Recently, phishers have been creating public documents and forms via cloud computing resources to harvest email addresses and associated passwords. Cloud computing allows people to access, create, and save personal files remotely without downloading software or purchasing licensing rights, as with a word processor.
Internet security firms uncovered a recent bout of spam email messages warning the recipients that they have exceeded their email account’s storage space. They are then instructed to follow a link to confirm their account’s validity by entering their email address and password into a Google Doc. Failure to comply will allegedly result in the closing of their email account–an age-old tactic built in to phishing ploys.
The Google Docs that harvest the personal information were created via cloud computing resources, for free. The advantage is an immediate air of legitimacy. Unsuspecting victims see a real Google Doc, with valid links to information about the program and cloud computing resources right on the page. The phishing ploy is located at the recognizable address spreadsheets.google.docs. Even somewhat savvy users can be fooled, as these cloud pages are displayed at an https:// address, which is for many web users a signal that the page is safe and secure.
Those who enter their email address and password into the provided fields on the Google Doc form and press submit send this information directly to the phishers.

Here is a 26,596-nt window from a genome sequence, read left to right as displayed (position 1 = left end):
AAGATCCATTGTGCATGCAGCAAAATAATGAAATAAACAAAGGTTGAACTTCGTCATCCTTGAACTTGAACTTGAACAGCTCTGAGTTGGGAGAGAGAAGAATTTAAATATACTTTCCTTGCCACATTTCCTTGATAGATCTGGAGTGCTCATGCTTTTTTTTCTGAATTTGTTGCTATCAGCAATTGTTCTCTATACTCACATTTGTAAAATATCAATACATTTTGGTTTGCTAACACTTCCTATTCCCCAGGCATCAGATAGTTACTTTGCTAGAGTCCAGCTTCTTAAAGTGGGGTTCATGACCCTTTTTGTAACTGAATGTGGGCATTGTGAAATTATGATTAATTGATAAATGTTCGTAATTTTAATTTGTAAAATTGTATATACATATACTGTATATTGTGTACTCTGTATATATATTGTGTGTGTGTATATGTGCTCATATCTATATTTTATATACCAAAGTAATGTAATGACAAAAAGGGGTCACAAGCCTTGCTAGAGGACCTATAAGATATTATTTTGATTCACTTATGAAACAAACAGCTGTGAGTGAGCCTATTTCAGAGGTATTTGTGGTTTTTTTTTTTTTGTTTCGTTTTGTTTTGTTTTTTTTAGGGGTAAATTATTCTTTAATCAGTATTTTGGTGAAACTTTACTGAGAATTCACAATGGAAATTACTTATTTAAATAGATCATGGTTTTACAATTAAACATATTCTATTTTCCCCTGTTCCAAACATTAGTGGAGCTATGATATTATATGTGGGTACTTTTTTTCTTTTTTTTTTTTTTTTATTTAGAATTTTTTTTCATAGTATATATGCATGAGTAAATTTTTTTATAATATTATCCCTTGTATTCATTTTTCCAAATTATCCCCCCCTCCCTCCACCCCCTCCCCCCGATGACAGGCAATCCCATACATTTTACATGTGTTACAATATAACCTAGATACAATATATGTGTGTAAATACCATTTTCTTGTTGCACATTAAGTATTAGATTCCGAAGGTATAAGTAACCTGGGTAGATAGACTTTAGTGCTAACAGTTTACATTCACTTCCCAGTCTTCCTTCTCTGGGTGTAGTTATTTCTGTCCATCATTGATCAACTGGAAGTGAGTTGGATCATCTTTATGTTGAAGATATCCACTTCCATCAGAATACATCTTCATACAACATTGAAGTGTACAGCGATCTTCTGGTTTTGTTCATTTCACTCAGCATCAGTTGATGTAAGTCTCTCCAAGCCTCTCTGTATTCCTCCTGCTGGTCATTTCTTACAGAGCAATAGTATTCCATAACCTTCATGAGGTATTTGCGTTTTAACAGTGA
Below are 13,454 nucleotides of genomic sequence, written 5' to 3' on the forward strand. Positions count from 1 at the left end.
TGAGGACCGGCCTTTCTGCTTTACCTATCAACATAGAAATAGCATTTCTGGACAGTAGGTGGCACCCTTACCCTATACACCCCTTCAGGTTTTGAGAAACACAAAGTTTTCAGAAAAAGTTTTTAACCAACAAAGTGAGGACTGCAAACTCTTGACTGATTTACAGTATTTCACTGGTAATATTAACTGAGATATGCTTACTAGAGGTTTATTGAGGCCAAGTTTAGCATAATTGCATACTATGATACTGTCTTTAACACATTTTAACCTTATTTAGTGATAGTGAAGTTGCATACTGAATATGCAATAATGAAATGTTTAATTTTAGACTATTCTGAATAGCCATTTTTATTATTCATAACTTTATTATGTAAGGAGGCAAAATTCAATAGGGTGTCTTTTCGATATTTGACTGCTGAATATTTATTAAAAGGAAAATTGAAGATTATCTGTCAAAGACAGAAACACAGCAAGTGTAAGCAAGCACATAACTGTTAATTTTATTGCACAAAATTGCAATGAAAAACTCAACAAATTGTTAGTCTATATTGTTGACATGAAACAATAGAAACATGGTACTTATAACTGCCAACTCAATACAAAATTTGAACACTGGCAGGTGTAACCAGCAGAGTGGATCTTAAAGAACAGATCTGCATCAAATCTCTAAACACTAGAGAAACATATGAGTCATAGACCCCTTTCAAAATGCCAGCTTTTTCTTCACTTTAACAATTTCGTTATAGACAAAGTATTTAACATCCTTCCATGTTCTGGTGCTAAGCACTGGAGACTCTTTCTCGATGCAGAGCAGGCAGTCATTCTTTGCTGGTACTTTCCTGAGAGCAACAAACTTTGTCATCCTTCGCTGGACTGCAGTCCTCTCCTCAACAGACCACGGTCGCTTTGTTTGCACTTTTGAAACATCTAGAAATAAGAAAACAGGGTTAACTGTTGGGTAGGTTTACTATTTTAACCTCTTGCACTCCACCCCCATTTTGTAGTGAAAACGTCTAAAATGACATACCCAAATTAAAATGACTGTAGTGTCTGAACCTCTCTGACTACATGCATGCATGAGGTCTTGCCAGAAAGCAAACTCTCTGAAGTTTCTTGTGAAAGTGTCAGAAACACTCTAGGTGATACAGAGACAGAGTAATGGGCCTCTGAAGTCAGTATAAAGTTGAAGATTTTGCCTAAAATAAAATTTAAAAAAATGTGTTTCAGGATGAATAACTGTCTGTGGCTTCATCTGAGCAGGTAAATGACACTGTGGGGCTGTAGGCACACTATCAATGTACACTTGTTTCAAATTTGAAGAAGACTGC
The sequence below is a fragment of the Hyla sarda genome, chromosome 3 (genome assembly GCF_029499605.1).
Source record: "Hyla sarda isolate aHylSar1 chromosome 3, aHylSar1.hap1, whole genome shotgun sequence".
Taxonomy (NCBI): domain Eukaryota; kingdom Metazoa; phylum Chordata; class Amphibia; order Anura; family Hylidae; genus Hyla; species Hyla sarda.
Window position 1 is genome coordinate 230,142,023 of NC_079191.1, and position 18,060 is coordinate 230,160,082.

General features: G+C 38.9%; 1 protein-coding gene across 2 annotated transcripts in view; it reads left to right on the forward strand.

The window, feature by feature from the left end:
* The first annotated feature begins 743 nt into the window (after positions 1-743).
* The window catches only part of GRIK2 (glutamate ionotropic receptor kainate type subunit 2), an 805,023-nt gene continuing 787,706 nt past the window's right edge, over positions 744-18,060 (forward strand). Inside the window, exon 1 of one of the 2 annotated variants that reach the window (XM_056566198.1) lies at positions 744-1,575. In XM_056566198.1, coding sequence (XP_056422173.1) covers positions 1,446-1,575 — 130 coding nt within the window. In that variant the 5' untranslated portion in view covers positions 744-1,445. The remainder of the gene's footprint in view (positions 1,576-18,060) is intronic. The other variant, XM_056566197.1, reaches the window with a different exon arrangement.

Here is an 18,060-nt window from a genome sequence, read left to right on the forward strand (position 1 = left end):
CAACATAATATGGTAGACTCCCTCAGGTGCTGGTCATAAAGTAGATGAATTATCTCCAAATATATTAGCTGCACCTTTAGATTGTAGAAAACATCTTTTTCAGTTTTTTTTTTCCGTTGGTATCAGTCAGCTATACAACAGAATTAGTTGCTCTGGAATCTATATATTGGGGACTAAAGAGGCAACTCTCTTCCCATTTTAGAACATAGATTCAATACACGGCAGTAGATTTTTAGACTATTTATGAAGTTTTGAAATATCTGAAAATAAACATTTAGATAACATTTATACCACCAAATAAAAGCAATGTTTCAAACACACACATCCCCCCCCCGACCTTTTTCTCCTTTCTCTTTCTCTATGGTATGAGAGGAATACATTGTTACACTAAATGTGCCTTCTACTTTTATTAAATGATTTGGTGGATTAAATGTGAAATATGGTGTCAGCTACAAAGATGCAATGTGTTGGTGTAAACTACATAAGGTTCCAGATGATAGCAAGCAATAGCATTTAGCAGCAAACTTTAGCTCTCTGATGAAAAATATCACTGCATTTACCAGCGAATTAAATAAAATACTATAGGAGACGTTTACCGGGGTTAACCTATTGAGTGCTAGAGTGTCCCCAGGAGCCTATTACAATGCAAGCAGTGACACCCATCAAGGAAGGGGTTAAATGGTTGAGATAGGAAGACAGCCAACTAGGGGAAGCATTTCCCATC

Common sense should still win out if you receive one of these emails leading to a phisher’s cloud page. The emails contain most of the hallmarks of spam. They have typos, misspellings, and grammatical errors. The emails are impersonally addressed to “User,” “Account Holder,” or other vague terms. Likewise, they include impersonal signatures such as “System Administrator” and “System Administrator Center.” Links contained in the body of the email go to a different domain than the email was sent from.
Keep in mind that no email service providers will request that you enter your password anywhere other than the sign-in page to your account. Also, they won’t make random threats to close your account for exceeding a storage limit or other ridiculous reason.
It’s now important that the same skepticism you apply to email messages be employed when visiting web pages hosted on cloud computing servers, too. Certainly this is only the beginning of a new online security concern. Spammers, phishers, and other cybercriminals will undoubtedly continually find new and creative ways to defraud careless and unsuspecting web users via cloud computing resources.